Shropshire Hills Walk
Stiperstones from Snailbeach
Walk Route Description
This is a superb Shropshire Hills walk in an area rich in history and folklore with outstanding scenery and wildlife coupled with lovely views. Our route includes the main part of the Stiperstones ridge with its fascinating rock formations and returns through Stiperstones village. The Stiperstones extend to the south beyond our route should you wish to extend the walk.
Our walk starts from the village of Snailbeach south-west of Shrewsbury, turn off the A488 at Ploxgreen near Minsterley. Car parking is extremely limited in Snailbeach and it is best to use the village hall car park, parking is free, but donations are requested. There are public toilets at the car park. Snailbeach Mine is well worth visiting; guided tours including an underground experience can be booked with Shropshire Mines Trust. The Stiperstones Inn is handily placed near to the end of the walk.
From the car park go up the lane in the direction of Lordshill, at the top of the first incline turn right into the mine site. Just behind the shaft with timber headgear you will see steps at the side of another mine entry, this is the start of our path. Go uphill through trees onto Resting Hill. Out of the trees go slightly right of straight ahead, on a flat area close to the hilltop veer left to a kissing gate.
As you cross Resting Hill, long distance views to the north and west open up and once through the kissing gate you are rewarded with a view down the tree-lined valley of Crowsnest Dingle.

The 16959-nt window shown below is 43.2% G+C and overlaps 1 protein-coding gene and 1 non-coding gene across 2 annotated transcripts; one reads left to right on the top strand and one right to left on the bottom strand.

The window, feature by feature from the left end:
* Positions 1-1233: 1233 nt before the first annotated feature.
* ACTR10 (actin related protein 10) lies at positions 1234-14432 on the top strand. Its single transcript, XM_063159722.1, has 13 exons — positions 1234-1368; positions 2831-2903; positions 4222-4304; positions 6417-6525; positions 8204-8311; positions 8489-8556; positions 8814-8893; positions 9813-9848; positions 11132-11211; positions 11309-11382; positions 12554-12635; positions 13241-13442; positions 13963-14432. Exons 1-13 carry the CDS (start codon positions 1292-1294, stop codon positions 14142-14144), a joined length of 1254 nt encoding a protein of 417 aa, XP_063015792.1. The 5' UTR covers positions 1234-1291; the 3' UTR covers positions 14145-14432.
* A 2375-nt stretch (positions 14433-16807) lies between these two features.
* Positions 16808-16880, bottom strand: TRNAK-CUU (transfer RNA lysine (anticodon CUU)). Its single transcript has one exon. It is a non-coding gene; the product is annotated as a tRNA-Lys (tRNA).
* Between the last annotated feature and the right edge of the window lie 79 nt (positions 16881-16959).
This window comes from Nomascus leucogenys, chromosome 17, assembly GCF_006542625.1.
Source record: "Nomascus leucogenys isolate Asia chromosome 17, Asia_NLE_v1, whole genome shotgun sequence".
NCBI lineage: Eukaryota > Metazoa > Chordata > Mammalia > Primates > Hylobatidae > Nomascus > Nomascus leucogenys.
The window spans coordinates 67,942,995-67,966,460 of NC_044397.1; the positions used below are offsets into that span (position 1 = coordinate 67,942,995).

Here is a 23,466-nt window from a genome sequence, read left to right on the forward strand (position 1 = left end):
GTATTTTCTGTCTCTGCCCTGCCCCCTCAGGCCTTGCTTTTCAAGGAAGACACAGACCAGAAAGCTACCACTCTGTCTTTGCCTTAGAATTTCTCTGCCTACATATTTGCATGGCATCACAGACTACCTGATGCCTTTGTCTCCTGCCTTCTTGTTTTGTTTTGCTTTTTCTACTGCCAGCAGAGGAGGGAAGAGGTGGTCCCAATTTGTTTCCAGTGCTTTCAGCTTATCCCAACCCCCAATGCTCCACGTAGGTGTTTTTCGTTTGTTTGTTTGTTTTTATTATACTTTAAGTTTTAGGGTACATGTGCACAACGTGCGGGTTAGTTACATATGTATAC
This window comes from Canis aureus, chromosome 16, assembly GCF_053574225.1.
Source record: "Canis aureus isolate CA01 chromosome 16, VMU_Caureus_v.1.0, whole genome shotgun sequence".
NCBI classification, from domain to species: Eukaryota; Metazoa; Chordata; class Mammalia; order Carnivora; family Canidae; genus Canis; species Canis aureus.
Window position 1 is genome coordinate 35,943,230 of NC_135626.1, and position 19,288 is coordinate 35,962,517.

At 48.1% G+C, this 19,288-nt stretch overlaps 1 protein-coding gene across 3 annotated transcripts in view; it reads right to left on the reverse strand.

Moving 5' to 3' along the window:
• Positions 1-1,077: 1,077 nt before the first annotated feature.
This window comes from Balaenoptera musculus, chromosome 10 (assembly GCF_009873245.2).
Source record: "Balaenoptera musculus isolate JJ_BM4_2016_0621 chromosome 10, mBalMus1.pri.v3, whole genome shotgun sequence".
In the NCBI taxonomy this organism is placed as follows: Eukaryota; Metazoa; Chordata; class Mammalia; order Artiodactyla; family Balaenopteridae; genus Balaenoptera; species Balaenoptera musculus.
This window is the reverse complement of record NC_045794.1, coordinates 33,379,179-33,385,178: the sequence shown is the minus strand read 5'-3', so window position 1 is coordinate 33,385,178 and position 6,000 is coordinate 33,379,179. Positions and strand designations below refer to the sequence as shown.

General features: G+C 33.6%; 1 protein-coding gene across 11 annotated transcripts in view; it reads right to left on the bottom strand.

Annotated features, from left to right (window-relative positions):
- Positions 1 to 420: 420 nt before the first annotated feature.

Follow the left-hand fence line then drop down a little to a side-by-side gate and stile giving access to open moorland and follow a clear path through heather and whinberry then turn right onto a wider track. Ignore the wide green path at Blakemoor Flat and the jagged outline of the Stiperstones will soon be in sight followed by developing views to the west and south. Look down into Mytton Dingle and you will see Stiperstones village at the mouth of the valley.
The Stiperstones ridge is formed by a quartzite rock upended by unimaginable geological forces when continents collided, with a dramatic jagged profile created by shattering in the last ice age. This exposed sedimentary quartzite is unique in England. Named outcrops of rock in the order that you approach are Shepherd's Rock, Devil's Chair, Manstone Rock (the highest point) and Cranberry Rock.
Folklore abounds in this strange landscape. Some say that the Devil sits on his chair during the summer solstice to recruit followers whilst others maintain that the Devil has not been seen in these parts since he was outwitted by Slashrags the Tailor at Cranberry Rock! The winter solstice is also not free of the supernatural; the ghost of Wild Edric, a Saxon warlord who fought against the Norman Conquest, is said to gallop on horseback over these hills through the longest night pursued by that of his wife.